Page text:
As a teenager I was told Jesus used to hang out with prostitutes and “sinners.” I had no idea that Jesus still likes to hang out with these people.

And by “these people” I mean me.

A big part of my journey to faith was seeing The Passion of the Christ in theatres. It was powerful for me, but I didn’t know what to do afterwards to figure out what was happening to me. Someone close to me mentioned that I should try going to church and that seemed like the logical next step.

But man, was I scared.

I had done just about everything a church-goer shouldn’t do. I thought maybe I would spontaneously combust as I walked through the doors of the church because of all the sketchy and downright awful things I’d done in my past.


I pulled myself together and went, even with mass being at 8 am (?!). I parked my car next to some swing sets a good distance from the church and set out for a long, awkward walk. 

To make things worse, one of my old friends (that I had smoked a ton of weed with) drove by at the very second I approached the front doors. We both caught a glimpse of each other and although I couldn’t hear him, I vividly remember what he said. I could see his mouth moving, like it was in slow-mo, saying, “What the &@#$!”

My next few steps turned into a sprint and I opened the door as quickly as I could.

To my amazement I didn’t fall through any trap doors to eternal damnation. Instead, I felt an immense amount of peace. A feeling that the man upstairs was happy I was there. I started to believe He was behind this whole thing.

With the going-to-church thing being a confidence boost, a confirmation that this was a good thing to be exploring, I asked the same dangerous question I’d asked after seeing that Mel Gibson movie:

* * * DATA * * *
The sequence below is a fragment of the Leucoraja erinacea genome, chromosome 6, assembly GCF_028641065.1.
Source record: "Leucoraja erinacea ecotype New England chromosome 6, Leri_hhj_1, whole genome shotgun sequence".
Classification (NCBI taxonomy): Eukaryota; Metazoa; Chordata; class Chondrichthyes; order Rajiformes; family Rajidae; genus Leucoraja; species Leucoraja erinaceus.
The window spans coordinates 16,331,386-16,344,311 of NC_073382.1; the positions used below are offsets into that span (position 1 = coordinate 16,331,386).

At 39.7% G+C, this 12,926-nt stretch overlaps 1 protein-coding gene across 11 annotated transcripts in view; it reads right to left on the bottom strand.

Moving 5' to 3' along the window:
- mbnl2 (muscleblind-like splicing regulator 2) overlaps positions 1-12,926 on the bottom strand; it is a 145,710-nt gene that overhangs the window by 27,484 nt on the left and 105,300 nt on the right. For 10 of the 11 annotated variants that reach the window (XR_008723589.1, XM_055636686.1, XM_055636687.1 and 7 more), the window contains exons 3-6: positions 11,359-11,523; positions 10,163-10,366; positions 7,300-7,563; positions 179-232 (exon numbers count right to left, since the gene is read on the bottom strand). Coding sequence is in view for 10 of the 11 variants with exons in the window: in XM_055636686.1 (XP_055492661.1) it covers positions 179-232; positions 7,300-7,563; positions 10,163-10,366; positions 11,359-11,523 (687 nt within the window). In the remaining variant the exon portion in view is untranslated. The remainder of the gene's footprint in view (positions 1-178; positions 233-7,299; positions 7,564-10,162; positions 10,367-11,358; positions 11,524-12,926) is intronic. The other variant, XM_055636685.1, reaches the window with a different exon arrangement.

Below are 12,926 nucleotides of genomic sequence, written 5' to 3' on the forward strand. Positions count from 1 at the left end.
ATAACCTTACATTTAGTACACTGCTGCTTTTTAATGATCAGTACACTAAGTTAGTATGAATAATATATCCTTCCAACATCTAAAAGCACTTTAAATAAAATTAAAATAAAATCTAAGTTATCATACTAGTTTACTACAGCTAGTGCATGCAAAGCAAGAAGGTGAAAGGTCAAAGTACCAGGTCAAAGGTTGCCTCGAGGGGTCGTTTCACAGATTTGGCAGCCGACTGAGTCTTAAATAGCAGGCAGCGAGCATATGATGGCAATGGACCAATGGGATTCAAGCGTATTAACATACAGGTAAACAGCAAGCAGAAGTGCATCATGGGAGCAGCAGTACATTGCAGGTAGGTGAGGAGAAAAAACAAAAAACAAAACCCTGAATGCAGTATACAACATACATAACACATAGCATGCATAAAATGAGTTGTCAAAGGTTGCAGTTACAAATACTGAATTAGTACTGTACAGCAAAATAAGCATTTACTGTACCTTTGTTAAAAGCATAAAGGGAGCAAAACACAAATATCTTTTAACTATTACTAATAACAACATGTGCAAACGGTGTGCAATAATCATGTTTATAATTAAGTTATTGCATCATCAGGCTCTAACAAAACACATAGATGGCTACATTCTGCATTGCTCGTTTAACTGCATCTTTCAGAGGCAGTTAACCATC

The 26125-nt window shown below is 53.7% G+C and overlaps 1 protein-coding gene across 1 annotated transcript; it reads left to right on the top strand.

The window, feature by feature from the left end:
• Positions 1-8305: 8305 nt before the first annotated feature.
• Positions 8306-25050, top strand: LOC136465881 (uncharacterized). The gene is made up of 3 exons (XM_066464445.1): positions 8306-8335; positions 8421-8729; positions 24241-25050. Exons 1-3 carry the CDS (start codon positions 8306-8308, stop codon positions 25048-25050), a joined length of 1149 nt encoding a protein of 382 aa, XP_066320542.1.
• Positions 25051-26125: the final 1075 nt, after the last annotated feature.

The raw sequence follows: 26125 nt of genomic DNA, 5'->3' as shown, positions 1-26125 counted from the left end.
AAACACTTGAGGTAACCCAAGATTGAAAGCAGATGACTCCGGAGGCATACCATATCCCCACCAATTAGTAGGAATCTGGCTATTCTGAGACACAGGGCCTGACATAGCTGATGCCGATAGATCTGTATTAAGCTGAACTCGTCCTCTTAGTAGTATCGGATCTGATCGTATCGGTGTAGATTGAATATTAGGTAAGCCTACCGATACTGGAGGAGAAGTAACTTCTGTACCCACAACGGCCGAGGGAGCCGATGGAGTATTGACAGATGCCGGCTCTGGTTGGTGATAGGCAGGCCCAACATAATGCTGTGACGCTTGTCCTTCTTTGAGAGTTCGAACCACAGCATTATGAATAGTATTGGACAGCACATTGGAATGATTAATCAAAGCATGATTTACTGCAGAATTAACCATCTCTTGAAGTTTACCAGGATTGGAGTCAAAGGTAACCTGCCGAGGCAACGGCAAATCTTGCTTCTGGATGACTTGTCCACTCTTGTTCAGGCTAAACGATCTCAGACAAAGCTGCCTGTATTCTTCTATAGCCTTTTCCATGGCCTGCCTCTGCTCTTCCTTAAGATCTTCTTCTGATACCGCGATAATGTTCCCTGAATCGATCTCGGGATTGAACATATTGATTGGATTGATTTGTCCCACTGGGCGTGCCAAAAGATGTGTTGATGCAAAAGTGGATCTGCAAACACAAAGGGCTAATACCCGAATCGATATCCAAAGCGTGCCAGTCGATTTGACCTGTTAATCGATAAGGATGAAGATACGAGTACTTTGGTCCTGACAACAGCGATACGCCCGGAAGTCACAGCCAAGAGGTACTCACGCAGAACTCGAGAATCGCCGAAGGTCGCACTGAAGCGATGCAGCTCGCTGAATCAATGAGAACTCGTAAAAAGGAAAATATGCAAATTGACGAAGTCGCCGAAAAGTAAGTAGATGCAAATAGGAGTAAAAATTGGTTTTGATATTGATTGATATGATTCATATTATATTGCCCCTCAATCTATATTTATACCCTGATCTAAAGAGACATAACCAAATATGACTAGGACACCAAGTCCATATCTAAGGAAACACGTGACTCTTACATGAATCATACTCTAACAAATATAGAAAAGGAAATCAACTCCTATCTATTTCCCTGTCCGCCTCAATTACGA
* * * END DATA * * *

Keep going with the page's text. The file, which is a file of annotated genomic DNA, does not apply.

What’s next?

“Try confession.”

That was the answer from a friend at church.

Now my fear transitioned into panic. 

You mean, say everything bad I’ve done to some super holy dude, all in one sitting, face-to-face?

“Umm,” I thought, “let’s make that a rain check. Forever.” 

After a week of putting it off I finally grew some spiritual cojones and went. I didn’t prepare much and was shoved into a long line of Filipino ladies and church bingo hustlers. I was given a pamphlet that had the ten commandments on it but I had no idea what to do. The time in line went so fast and before I knew it I was face-to-face – not even behind a screen! – with a priest. 

Not knowing what to do I said, “Forgive me for I have sinned“ (thank you, habitual Catholic upbringing), and then read the ten commandments one by one:

“I worshipped false gods, didn’t keep holy the sabbath, committed adultery…”


You know, the usuals.

The priest just smiled and said a prayer over me before I left. Back then I didn’t know much about how this forgiveness thing worked but I was confident that saying “I coveted my neighbor’s wife” was not how this was supposed to go down.

I called my Catholic grandmother and told her about my experience. She knew my past and said, laughing, “Oh Jakey-cakes, you need to make an hour appointment with a priest for all the things you’ve done.”

So I made an appointment with the local priest. I knew I had a lot to tell this poor guy, so I thought it would be a good idea to start writing down the sins I could remember. One page turned into two. Two turned into ten.